“You have an opportunity to make a difference in people’s lives, and you pout behind your privileged existence by using a $39 jacket to voice your displeasure. What a coward…” Lance Simmens

The authors of the landmark report said, warming greater than the global average has already been experienced in many regions and seasons, with average warming over land higher than over the ocean. Most land regions are experiencing greater warming than the global average, while most ocean regions are warming at a slower rate, say the writers of the IPCC Special Report. Depending on the temperature dataset considered by the Report’s authors, 20-40 percent of the global human population live in regions that, by the decade 2006-2015, had already experienced warming of more than 1.5°C above pre-industrial in at least one season. 

“Temperature rise to date has already resulted in profound alterations to human and natural systems, bringing increases in some types of extreme weather, droughts, floods, sea level rise and biodiversity loss, and causing unprecedented risks to vulnerable persons and populations,” warns the writers of the IPCC report. “The most affected people live in low and middle income countries, some of which have already experienced a decline in food security, linked in turn to rising migration and poverty. Small islands, megacities, coastal regions and high mountain ranges are likewise among the most affected. Worldwide, numerous ecosystems are at risk of severe impacts, particularly warm-water tropical reefs and Arctic ecosystems.”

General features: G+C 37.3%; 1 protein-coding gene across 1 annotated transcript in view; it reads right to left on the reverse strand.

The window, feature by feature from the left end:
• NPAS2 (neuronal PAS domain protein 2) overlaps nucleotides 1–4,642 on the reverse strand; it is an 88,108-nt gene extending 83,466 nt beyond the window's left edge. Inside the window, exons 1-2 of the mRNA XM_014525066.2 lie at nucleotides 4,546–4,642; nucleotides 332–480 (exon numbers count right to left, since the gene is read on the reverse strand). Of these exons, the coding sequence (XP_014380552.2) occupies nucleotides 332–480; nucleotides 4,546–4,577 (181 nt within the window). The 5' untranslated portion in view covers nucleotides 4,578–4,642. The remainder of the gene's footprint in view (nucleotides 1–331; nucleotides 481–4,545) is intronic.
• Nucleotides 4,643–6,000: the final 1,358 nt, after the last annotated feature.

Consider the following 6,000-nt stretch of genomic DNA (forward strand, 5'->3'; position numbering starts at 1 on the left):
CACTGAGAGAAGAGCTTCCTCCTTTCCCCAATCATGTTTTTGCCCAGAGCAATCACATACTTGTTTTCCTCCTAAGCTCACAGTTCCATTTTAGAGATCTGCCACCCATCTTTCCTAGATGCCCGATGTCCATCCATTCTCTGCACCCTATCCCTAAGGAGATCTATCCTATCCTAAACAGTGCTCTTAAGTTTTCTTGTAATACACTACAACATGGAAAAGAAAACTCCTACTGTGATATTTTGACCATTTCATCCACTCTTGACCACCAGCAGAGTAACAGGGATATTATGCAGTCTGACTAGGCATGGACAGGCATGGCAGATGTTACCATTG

According to the National Aeronautics and Space Administration’s (NASA) Global Climate Change Vital Signs of the Planet, encapsulated in tree rings, ice cores and coral reefs are the global average temperatures over long periods of time. Those tree rings, ice cores and reefs show our temperatures have been very stable over our planet’s life, reports NASA.